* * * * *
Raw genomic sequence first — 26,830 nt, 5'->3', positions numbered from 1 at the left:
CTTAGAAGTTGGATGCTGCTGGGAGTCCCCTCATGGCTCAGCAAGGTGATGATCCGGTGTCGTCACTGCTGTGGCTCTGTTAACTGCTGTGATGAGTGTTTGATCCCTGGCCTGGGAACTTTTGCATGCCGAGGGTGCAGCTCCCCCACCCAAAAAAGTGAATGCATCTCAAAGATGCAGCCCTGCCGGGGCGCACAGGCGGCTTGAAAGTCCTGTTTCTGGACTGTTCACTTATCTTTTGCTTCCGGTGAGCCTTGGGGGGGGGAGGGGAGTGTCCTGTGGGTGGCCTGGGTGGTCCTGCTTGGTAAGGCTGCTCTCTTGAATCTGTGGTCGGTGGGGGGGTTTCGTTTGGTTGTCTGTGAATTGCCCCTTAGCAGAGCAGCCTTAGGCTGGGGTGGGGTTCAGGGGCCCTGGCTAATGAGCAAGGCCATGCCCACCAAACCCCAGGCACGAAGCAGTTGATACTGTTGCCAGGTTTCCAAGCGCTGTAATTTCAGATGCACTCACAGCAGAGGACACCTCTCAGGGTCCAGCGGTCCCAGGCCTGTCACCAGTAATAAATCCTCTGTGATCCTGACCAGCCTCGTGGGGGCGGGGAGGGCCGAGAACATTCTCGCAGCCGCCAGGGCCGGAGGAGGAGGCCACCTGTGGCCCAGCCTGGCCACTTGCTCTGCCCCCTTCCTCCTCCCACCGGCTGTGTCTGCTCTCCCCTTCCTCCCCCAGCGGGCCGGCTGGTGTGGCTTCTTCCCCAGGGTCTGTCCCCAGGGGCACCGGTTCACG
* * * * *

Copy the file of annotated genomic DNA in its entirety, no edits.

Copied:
Raw genomic sequence first — 26,830 nt, 5'->3', positions numbered from 1 at the left:
CTTAGAAGTTGGATGCTGCTGGGAGTCCCCTCATGGCTCAGCAAGGTGATGATCCGGTGTCGTCACTGCTGTGGCTCTGTTAACTGCTGTGATGAGTGTTTGATCCCTGGCCTGGGAACTTTTGCATGCCGAGGGTGCAGCTCCCCCACCCAAAAAAGTGAATGCATCTCAAAGATGCAGCCCTGCCGGGGCGCACAGGCGGCTTGAAAGTCCTGTTTCTGGACTGTTCACTTATCTTTTGCTTCCGGTGAGCCTTGGGGGGGGGAGGGGAGTGTCCTGTGGGTGGCCTGGGTGGTCCTGCTTGGTAAGGCTGCTCTCTTGAATCTGTGGTCGGTGGGGGGGTTTCGTTTGGTTGTCTGTGAATTGCCCCTTAGCAGAGCAGCCTTAGGCTGGGGTGGGGTTCAGGGGCCCTGGCTAATGAGCAAGGCCATGCCCACCAAACCCCAGGCACGAAGCAGTTGATACTGTTGCCAGGTTTCCAAGCGCTGTAATTTCAGATGCACTCACAGCAGAGGACACCTCTCAGGGTCCAGCGGTCCCAGGCCTGTCACCAGTAATAAATCCTCTGTGATCCTGACCAGCCTCGTGGGGGCGGGGAGGGCCGAGAACATTCTCGCAGCCGCCAGGGCCGGAGGAGGAGGCCACCTGTGGCCCAGCCTGGCCACTTGCTCTGCCCCCTTCCTCCTCCCACCGGCTGTGTCTGCTCTCCCCTTCCTCCCCCAGCGGGCCGGCTGGTGTGGCTTCTTCCCCAGGGTCTGTCCCCAGGGGCACCGGTTCACG